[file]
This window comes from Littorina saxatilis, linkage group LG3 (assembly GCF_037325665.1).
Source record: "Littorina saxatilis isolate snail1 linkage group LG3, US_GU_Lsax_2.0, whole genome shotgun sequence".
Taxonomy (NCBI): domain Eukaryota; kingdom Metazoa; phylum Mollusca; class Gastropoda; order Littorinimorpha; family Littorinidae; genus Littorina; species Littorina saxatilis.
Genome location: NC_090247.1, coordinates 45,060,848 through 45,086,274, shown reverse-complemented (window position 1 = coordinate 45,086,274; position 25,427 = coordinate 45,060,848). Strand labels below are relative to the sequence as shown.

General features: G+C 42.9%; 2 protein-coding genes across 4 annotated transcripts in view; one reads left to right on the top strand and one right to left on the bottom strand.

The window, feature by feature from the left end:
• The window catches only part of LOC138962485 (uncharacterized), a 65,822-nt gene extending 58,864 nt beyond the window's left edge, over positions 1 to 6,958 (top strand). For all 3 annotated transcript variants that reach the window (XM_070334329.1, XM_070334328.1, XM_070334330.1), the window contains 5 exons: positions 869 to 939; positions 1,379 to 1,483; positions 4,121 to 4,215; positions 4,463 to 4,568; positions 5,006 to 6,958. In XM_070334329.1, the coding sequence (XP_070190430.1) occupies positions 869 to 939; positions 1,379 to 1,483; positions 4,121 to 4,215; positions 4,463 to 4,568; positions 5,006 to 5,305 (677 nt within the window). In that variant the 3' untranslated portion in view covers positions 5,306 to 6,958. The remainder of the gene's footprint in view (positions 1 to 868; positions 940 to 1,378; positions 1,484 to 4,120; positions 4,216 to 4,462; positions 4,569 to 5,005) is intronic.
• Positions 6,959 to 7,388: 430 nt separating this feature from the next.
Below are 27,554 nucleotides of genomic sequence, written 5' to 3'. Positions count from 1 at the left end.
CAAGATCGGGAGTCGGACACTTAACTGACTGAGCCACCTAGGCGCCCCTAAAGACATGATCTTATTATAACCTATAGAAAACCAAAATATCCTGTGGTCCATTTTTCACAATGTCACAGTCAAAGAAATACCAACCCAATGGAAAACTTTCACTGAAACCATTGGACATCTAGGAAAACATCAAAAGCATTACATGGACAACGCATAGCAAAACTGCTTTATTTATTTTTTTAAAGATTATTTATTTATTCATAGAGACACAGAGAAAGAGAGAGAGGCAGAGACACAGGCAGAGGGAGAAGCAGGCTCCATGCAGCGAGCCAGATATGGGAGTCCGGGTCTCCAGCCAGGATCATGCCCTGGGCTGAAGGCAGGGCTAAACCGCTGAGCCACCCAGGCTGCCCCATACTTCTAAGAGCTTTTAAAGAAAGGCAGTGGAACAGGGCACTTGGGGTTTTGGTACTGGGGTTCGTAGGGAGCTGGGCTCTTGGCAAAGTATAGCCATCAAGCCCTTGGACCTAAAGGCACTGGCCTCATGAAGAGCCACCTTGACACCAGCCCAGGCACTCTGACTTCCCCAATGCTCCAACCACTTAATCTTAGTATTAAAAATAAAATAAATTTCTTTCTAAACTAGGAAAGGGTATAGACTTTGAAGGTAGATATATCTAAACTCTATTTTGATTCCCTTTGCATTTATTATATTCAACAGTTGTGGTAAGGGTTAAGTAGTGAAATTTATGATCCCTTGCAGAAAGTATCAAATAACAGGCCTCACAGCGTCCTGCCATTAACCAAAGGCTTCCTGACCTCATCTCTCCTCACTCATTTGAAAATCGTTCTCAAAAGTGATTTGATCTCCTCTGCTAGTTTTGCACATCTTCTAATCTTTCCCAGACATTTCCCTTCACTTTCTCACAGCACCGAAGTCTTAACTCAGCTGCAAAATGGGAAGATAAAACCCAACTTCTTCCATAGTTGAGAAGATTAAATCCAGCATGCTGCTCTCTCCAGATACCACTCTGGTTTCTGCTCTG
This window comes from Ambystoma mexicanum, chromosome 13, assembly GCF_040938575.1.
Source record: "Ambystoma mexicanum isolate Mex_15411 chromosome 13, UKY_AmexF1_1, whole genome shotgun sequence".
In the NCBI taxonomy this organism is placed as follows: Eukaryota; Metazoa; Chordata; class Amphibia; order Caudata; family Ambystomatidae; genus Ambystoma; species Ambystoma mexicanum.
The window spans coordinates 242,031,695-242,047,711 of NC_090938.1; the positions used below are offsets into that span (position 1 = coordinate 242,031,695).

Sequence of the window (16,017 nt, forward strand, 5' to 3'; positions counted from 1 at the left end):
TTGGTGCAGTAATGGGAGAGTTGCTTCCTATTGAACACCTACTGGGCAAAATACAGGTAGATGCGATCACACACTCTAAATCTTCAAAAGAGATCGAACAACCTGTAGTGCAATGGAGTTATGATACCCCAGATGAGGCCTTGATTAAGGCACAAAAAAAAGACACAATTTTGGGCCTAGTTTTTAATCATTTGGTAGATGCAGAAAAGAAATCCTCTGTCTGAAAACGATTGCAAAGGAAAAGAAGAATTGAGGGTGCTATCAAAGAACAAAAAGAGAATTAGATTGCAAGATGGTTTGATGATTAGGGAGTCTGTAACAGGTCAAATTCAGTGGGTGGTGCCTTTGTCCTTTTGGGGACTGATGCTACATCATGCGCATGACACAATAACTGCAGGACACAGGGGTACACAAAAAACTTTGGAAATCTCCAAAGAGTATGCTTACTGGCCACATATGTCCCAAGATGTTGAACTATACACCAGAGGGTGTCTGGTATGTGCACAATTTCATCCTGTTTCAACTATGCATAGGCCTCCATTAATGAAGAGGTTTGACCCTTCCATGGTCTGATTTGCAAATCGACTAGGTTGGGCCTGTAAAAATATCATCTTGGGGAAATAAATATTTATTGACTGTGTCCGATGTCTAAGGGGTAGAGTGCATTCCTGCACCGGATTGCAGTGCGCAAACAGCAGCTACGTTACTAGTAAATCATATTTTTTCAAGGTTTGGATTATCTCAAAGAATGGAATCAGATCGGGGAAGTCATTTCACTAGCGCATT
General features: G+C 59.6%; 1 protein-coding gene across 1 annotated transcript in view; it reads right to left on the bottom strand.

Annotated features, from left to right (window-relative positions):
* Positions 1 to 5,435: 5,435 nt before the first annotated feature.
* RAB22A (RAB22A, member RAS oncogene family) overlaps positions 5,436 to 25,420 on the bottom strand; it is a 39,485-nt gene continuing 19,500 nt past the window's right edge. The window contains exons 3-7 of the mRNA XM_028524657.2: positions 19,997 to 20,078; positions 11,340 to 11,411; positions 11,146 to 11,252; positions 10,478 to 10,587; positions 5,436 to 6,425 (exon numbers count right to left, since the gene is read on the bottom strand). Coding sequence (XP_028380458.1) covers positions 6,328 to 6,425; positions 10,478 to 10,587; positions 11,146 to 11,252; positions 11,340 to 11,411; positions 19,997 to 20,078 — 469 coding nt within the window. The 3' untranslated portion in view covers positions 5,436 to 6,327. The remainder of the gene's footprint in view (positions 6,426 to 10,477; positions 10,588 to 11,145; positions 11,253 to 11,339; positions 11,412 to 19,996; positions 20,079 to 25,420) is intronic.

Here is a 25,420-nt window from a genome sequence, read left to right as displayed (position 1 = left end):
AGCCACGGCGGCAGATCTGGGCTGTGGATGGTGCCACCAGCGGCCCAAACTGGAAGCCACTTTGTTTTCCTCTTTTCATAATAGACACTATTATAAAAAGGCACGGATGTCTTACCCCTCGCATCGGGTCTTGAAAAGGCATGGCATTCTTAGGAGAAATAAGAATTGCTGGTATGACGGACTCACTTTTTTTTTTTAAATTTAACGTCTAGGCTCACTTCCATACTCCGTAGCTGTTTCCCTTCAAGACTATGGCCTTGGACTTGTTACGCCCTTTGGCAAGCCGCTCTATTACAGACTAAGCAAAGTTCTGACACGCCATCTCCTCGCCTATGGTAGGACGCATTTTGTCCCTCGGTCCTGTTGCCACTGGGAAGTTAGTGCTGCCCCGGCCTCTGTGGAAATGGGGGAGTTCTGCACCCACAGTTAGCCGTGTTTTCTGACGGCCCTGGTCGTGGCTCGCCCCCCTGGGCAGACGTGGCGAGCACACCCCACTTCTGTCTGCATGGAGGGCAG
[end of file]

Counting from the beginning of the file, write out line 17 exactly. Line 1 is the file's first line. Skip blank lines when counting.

General features: G+C 59.6%; 1 protein-coding gene across 1 annotated transcript in view; it reads right to left on the bottom strand.